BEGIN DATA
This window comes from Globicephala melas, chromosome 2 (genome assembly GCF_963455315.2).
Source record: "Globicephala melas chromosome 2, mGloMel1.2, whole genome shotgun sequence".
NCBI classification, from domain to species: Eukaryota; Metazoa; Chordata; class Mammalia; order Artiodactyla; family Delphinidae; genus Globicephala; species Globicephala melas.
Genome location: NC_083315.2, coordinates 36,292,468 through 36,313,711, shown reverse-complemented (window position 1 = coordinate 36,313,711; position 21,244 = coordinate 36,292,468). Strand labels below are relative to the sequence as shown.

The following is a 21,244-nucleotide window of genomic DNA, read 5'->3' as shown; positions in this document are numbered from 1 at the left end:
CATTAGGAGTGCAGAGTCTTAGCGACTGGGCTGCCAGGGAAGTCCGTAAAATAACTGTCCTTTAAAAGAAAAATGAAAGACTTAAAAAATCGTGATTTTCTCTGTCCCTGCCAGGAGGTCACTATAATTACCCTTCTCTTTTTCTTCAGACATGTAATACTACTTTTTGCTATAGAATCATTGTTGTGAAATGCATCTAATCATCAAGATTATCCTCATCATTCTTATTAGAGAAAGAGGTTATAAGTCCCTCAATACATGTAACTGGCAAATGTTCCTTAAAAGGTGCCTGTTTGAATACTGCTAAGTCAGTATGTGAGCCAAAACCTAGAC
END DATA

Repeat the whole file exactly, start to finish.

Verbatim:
This window comes from Globicephala melas, chromosome 2 (genome assembly GCF_963455315.2).
Source record: "Globicephala melas chromosome 2, mGloMel1.2, whole genome shotgun sequence".
NCBI classification, from domain to species: Eukaryota; Metazoa; Chordata; class Mammalia; order Artiodactyla; family Delphinidae; genus Globicephala; species Globicephala melas.
Genome location: NC_083315.2, coordinates 36,292,468 through 36,313,711, shown reverse-complemented (window position 1 = coordinate 36,313,711; position 21,244 = coordinate 36,292,468). Strand labels below are relative to the sequence as shown.

The following is a 21,244-nucleotide window of genomic DNA, read 5'->3' as shown; positions in this document are numbered from 1 at the left end:
CATTAGGAGTGCAGAGTCTTAGCGACTGGGCTGCCAGGGAAGTCCGTAAAATAACTGTCCTTTAAAAGAAAAATGAAAGACTTAAAAAATCGTGATTTTCTCTGTCCCTGCCAGGAGGTCACTATAATTACCCTTCTCTTTTTCTTCAGACATGTAATACTACTTTTTGCTATAGAATCATTGTTGTGAAATGCATCTAATCATCAAGATTATCCTCATCATTCTTATTAGAGAAAGAGGTTATAAGTCCCTCAATACATGTAACTGGCAAATGTTCCTTAAAAGGTGCCTGTTTGAATACTGCTAAGTCAGTATGTGAGCCAAAACCTAGAC